"When dawn spreads its paintbrush on the plain, spilling purple... ," Songs of the Pioneers song from TV show "Wagon Train." Dawn on the mythic Santa Fe Trail, New Mexico, looking toward Raton from Cimarron. -- Clarkphoto. A curmudgeon's old-fashioned newspaper column, cross-breeding watercolor, metaphors and journalism, for readers in more than 150 countries.

Wednesday, March 21, 2018

Story of a painting--Failures, or lessons, in watercolor and life

"After the Storm," Ranchos at Sunset, 14" by 21" 300 lb. d'Arches cold press paper
Every painting is a journey, an education for me. Inspired today when friend M.J. VanDeventer Shelton spoke about Jerome Tiger at the National Cowboy and Western Heritage Museum, I came home and vowed to complete this this lesson. It was not as effortlessly or talented as Tiger's work, but at least I finished.
Everybody paints the church of St. Francis at Ranchos de Taos--from Georgia O'Keeffe. My Dad drew it twice at least in the depths of the Depression, and I have those framed.
I've tried before, and one of the them I'd framed several years ago.
Previous painting, but I'll use the frame and mat
Now, getting ready for an art show in April, I realized it's drab, and architecturally inaccurate. I'm not trying to make a photography, but my journalism demands accuracy on basic details before artistic license kicks in. This will be exhibited in April  among with about 30 or more of my worth watercolors, starting April 6 at Paseo Arts District First Friday art walk, and the gallery I'm in, In Your Eye Gallery and Studio. 

I tried earlier this month to replace the old painting, using the same mat and frame, and failed on the last step--the sky. 
So this time, I started with the sky, and then forgot the basic of watercolor, start with light. I did the sky first, this time, but forgot about the snow until later. But I'm sorta happy with this version, or you wouldn't be seeing it.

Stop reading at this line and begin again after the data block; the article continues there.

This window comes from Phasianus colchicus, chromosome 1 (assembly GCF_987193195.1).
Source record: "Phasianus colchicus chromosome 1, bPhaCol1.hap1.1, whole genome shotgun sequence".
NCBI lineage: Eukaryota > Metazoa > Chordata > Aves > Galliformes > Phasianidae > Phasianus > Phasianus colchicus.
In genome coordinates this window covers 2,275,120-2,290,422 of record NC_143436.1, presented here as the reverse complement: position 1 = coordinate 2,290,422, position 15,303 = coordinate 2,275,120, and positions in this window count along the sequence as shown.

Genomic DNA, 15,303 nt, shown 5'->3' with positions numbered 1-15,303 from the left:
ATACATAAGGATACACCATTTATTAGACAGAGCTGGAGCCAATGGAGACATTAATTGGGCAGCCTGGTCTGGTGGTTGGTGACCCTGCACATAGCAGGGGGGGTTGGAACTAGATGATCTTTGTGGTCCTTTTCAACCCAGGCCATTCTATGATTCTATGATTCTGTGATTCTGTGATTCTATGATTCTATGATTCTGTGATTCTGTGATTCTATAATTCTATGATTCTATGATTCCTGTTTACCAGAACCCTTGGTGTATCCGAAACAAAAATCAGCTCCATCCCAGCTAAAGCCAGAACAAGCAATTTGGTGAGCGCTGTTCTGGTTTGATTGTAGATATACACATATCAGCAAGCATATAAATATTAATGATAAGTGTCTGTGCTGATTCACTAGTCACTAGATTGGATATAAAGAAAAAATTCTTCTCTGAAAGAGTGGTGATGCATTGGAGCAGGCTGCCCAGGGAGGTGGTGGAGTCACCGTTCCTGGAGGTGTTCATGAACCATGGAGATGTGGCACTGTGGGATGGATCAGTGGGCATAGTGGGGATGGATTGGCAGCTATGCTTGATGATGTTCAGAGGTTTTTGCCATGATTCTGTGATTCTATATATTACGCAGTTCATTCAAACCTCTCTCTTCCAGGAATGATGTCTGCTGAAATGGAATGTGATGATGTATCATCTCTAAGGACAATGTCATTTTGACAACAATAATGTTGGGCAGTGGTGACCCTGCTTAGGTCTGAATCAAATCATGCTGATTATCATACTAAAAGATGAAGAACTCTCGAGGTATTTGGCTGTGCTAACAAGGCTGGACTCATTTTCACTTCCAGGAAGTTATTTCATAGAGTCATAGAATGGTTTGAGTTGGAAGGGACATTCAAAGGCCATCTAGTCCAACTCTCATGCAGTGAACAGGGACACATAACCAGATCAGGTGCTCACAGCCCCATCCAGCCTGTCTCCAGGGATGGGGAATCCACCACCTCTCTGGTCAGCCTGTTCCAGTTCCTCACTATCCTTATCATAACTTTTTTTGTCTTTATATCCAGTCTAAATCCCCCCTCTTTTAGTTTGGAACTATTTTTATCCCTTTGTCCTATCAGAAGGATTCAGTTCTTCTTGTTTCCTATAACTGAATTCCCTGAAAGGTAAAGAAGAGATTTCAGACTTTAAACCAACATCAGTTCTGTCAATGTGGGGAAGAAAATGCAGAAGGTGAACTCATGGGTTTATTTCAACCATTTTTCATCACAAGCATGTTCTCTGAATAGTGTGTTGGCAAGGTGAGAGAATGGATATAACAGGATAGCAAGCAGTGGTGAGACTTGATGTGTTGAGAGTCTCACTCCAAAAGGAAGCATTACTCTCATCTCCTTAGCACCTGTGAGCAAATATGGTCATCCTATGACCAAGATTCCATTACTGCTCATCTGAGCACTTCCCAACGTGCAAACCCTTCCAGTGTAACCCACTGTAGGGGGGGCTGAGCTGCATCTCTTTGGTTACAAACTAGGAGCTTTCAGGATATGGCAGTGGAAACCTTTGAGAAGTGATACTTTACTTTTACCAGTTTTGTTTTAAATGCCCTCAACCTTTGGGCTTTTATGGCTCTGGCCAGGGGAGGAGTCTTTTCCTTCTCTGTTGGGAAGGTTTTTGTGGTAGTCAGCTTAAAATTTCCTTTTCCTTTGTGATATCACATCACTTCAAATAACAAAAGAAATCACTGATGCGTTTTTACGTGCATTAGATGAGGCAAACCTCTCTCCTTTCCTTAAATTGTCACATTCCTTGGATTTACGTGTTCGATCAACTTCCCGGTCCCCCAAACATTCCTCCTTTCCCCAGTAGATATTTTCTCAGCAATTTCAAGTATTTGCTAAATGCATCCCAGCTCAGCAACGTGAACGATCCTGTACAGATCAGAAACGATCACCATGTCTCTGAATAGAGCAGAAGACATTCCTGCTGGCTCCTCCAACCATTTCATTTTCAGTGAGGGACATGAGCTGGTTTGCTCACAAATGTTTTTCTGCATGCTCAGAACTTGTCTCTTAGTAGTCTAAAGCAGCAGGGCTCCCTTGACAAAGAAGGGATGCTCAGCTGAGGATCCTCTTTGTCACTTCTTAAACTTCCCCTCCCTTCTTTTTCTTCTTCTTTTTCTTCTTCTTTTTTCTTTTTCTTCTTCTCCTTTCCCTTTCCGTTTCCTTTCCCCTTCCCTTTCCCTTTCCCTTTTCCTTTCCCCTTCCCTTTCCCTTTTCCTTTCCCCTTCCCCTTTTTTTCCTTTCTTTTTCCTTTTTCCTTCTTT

Here's the story of that painting, from the beginning.
With the previous failure/lessons


Sunday, March 18, 2018

Gone with the wind

Gone with the Wind, 5 x 7 watercolor, 140 lb. Fabriano Artistico cold press paper
March madness in Oklahoma--the winds and colors of Spring--changing every hour. Unicorn weather.


"Dreams," 5 x 7 watercolor, 140 lb. Fabriano Artistico cold press paper
What are dreams made of? Fantasy and reality wash  together in ever present tense, like love...where unicorns dwell.

Friday, March 16, 2018

St. Pat's Unicorn watercolor

St, Pat's Unicorn, 5 x 7 140 lb. Farbriano Artistico cole press paper
Unicorns. What is it about unicorns? Don't know, but surely St. Pat must have had one as a guide, an inspiration.
And Ireland is surely a land and culture of magic. Even the stars and moon are green.
Some of the magic still exists, based on the response to my earlier unicorn paintings, which are selling.  Thus here is today's watercolor.
Matted and for sale of course.

Thursday, March 1, 2018

A new brushstroke

My paintings exhibited at  In Your Eye Gallery and Studio, Paseo Arts District
Lives are like brushstrokes sometimes.
I've been reading about Chinese calligraphy and writing that exploded with its invention of paper, and how the masters viewed each stroke as an art form. The idea was that the brush would never leave the paper until the characters were finished.
If we view life like that, we become more aware of constant being, of movement on many levels. In watercolor once a brush stroke has been made, it's often irreversible, and the maxim  is not to waste them, not to waste them or just put paint on paper for no reason. 
Good advice, which is hard enough in watercolor, and harder in living.
But I'm more aware now in both mediums. Retirement has resulted in many new brush strokes, and each leads to another, making the next one possible. 
The newest brushstroke has been joining In Your Eye Gallery and Studio in Oklahoma City's Paseo Arts District, where I'll be exhibiting my paintings on a regular basis, starting today, in time for tomorrow's First Friday Art Walk..